Kalsoum seldom toured outside of Egypt.  When she did it was always a mob scene and major event, as was Paris’ Olympia Concert in the winter of 1967.  Another apocryphal tale surfaced when she gave a concert in Libya in 1969.  It seems Muammar Gadaffi had to cancel his scheduled coup to overthrow King Idris, because the date conflicted with a Kalsoum appearance.  Oum gave her last performance in Cairo in 1973, and her fans sensed the end was near.  She had married late in life to a Dr. Hisnan Hifnami who had been caring for her.  When she died three years later, the nation, and the entire Arab world was visibly shaken.  The radio announced her passing with passages read from the Koran, an honor usually reserved for Heads of State.  The funeral procession brought several million people into the streets of Cairo, Egypt completely closed down for days.  Testament to Kalsoum’s enduring appeal are sales approaching a million copies with each new CD package or rerelease.

    There will be an extensive discography posted on the database on Muslim World Music Day.

    recent visual contributions – Muslim World Music Day

    January 18, 2011

    A lot of very nice graphics have come into the ARC office recently and will be a part of Muslim World Music Day (sure wish we had the recordings also!) on April 12.   Here are a few nice ones.

    Chris Bishop, a record collector who originally contacted us about an unusual 45 insert, will provide a few Turkish record images, these circa 1967…

    I recently discovered the South African Audio Archive,  “…a non-profit project developed by flatinternational. This website is dedicated to establishing a visual archive of rare and sometimes unusual South African audio documents as artifacts.”  Swell stuff here and they will be sending along their holding on Abdullah Ibrahim (Dollar Brand) and other artwork from recordings created by Muslims hailing from South Africa.   By the way there are over  30  Abdullah Ibrahim recordings at the ARC that will be included in the MWMD database.   I’ve loaded in a few covers from South African pressings below.

    In Jordan I discovered shelf-loads of LPs, 78s and 45s.  Here’s a row of the seven-inch singles…

    And this from our collection – by the revered Egyptian singer,  Oum Kalsoum   (…also Umm, Um or Om; Kulthum, Kalthum, Kulsoum, or Koulsoum).   Translation of this cover anyone?

    Ahmed Abdul-Malik

    October 25, 2010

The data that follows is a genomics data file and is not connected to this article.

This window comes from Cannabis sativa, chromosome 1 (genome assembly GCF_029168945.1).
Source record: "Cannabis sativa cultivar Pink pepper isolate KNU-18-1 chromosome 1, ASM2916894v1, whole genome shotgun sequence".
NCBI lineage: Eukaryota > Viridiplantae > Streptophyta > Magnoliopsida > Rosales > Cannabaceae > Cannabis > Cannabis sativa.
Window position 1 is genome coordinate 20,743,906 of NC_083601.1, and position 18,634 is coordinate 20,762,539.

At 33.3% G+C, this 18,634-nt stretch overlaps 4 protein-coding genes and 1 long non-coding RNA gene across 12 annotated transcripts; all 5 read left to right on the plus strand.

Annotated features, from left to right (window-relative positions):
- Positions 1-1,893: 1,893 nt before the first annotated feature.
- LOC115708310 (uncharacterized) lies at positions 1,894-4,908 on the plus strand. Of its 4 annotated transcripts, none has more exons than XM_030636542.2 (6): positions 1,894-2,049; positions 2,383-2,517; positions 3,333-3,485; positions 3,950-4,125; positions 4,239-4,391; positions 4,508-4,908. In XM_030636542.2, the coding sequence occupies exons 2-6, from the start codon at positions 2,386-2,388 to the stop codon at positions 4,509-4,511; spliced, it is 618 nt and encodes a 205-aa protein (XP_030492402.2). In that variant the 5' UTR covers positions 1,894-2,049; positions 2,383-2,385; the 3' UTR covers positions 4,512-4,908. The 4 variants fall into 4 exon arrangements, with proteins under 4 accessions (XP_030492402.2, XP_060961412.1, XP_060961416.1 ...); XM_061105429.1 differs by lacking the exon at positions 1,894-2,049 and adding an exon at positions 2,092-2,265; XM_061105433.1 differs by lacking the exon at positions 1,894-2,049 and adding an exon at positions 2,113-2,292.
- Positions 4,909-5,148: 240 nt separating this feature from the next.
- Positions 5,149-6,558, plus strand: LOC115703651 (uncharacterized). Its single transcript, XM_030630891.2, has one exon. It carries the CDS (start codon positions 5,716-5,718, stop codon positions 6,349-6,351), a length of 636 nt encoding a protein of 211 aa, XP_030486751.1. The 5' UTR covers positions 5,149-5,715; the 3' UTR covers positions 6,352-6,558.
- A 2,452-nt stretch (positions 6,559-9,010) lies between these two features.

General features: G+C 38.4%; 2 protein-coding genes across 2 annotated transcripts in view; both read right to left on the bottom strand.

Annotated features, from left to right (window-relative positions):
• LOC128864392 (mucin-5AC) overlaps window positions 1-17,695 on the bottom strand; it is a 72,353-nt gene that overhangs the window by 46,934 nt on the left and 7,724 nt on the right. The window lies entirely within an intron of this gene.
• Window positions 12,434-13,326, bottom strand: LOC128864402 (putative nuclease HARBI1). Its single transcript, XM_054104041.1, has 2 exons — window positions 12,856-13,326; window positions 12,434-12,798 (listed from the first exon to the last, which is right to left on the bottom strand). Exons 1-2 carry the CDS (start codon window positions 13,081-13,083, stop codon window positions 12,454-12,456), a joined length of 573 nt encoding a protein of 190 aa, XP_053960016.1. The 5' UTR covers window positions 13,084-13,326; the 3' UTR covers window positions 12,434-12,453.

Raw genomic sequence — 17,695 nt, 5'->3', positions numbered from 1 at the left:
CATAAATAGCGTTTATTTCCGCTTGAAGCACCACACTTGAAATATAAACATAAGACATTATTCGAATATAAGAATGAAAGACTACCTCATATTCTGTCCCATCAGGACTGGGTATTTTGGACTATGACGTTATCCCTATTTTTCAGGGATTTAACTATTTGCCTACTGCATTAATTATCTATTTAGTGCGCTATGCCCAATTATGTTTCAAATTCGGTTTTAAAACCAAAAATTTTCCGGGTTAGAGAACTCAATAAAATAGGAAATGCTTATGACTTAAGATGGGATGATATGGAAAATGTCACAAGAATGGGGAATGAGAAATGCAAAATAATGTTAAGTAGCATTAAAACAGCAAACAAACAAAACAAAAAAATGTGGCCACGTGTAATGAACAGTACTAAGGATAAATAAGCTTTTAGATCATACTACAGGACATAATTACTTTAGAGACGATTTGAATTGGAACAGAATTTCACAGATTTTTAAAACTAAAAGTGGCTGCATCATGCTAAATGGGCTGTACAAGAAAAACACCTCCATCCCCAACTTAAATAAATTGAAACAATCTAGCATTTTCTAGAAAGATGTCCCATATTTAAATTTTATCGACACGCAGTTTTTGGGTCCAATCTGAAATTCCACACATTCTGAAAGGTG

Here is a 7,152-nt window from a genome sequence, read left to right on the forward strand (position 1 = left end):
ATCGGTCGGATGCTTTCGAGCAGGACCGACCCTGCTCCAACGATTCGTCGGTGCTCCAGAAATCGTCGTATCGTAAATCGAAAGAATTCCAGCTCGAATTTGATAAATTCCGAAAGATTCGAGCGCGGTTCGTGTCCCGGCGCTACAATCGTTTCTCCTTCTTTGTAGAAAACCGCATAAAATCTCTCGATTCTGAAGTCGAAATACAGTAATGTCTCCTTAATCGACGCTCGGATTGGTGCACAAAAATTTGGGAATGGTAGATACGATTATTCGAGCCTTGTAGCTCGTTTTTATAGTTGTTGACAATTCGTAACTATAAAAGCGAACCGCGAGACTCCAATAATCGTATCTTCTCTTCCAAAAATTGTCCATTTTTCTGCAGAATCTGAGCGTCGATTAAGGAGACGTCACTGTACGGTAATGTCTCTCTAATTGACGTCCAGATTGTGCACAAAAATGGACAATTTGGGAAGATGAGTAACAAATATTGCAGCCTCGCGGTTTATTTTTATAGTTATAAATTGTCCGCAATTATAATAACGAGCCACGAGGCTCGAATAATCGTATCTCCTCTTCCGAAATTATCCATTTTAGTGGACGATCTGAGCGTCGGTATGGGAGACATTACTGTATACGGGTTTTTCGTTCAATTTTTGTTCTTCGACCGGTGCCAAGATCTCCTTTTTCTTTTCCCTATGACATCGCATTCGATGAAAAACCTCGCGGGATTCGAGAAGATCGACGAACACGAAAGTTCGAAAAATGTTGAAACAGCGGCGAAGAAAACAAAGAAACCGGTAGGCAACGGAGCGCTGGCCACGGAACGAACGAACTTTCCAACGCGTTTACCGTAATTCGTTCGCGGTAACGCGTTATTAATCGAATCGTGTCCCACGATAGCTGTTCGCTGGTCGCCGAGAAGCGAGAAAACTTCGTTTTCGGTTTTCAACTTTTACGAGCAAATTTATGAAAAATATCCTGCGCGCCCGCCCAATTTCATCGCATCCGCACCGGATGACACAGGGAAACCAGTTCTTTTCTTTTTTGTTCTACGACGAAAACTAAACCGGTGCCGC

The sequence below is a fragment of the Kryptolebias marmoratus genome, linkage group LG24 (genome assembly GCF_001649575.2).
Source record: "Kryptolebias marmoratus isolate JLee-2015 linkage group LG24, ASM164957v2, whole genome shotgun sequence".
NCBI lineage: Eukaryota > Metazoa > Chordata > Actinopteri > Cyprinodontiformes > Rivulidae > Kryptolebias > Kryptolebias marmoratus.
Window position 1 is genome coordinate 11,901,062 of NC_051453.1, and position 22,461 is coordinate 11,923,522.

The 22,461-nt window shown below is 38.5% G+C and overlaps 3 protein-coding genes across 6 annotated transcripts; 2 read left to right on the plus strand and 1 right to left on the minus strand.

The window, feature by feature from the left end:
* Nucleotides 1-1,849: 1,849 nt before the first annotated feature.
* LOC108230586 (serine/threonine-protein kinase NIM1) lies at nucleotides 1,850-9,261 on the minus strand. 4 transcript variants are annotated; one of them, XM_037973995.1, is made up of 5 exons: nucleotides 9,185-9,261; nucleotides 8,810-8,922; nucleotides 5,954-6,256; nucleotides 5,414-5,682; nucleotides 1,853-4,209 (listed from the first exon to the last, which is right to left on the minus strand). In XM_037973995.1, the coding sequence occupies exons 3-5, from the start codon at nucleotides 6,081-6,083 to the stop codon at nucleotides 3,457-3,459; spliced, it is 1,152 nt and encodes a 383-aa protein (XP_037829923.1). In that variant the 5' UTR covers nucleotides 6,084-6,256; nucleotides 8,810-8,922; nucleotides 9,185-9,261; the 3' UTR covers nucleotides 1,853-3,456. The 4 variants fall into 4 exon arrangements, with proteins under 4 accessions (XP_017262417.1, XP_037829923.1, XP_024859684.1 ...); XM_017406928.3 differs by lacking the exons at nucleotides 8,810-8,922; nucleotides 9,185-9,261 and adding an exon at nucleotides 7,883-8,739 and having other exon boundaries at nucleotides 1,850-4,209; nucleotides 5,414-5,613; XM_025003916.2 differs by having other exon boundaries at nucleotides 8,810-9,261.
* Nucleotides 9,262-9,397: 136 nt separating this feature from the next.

Son of a Sudanese father and American mother, Ahmed Abdul-Malik (born Sam Gill.  1/30/1927 – 10/2/1993) was one of the first modern jazzman to explore a genuine African heritage in music, rather than just layering exotic titles over what he was going to do anyway.  As a child Ahmed studied violin, playing in various wedding bands performing for the Greek, Syrian and even Gypsy communities in his hometown, Brooklyn.  At the High School of Music and Performing Arts his primary training was on the bass.  He also played piano, cello and tuba.

    It was his bass work that launched his successful jazz career, beginning with Art Blakey and Don Byas in 48, Randy Weston from 54 – 57, and Thelonius Monk for a few years after that.  He also played with Fess Williams, Sam (the Man) Taylor, Coleman Hawkins as well as the Middle Eastern groups of Mohamed el Bakkar and Djamal Aslan.

    In the 50’s a growing interest in Islam and Arabic music lead to a name change and a serious investigation into North African and middle Eastern forms.  His explorations appearing on his premier LP, Jazz Sahara, – a recording without time signatures, chords, or any proscribed numbers of bars or measures.  More formal study followed in ‘65 as he went for his doctorate at the New York College of Music.  In 1960 he toured South America under the auspices of the State Department and in ‘61 visited Africa.

    The oud was now his primary instrument and he guested on many LPs, including; John Coltrane and Herbie Mann in ‘61, Odetta’s Odetta and the Blues (Riverside, ‘62), Earl Hines, 64, Ken McIntyre, ‘71.  In ‘72 he played the African Jazz Festival in Tangier and oud on Hamiet Bluiett LP, Orchestra, Duo and Septet, 1977.  In the 70s Ahmed taught at New York University, and in the 80s at the Dept. of African Studies at Brooklyn College.  Since the 60s Ahmed was active in hosting workshops in public schools and colleges.  In 1985 he received the BMI Pioneer in Jazz Award.

    Discography :

    • East Meets West , (RCA, USA, LSP-2015, 12” vinyl disc-Lp, 1960).  Short improvisations float above the solid Arabic modal structure to produce one of the best early attempts at synthesis without shortchanging either culture.  Benny Golson and Johnny Griffin (sax), Curtis Fuller (trombone), Lee Morgan (Trumpet), Al Harewood (drums), Naim Karacand (violin), Ahmed Yetman (kanoon), Mike Hamway and Bilal Abdurrahman (darabeka), with one vocal by Jarkarawan Nasseur.

    • Eastern Moods, (Prestige, USA, NJLP 8298, 12” vinyl disc-Lp, 1963. (Not Released, but have seen some pre-release copies listed for sale, Prestige PR 16003, RARE, yellow & black “microgroove” label, 1963)

    Jazz Sahara (Riverside, USA, RLP 1121, 12” vinyl disc-Lp, 1958).  Ahmed on bass and oud, with sax player Johnny Griffin who had worked with him in Monk’s quartet.  Al Harewood (drums), Jack Ghanaim (kanoon), Naim Karacand (violin), Mike Hamway (darabeka) and Bilal Abdurrahman (duf).  We also have a Rivereside LP with the # 12-287 , and the LP has been reissued on CD, Riverside, OJCCD-1820-2, 1993.

    • Jazz Sound of Africa    (Prestige, USA, 24279, 5”, CD, 2003).  CD reissuing the albums The Music Of Ahmed Abdul-Malik and Sounds of Africa.

    • Sounds of Africa, (New Jazz, USA, NJLP 8282, 12” vinyl disc-Lp, 1962 )

    • Spellbound, (Status, USA, ST 8303, 12”, vinyl disc-Lp, 1964).

    • The Music of Ahmed Abdul-Malik, (New Jazz, USA, NJ 8266, 12” LP, 1961).

    Iraqi Shellac

    May 20, 2010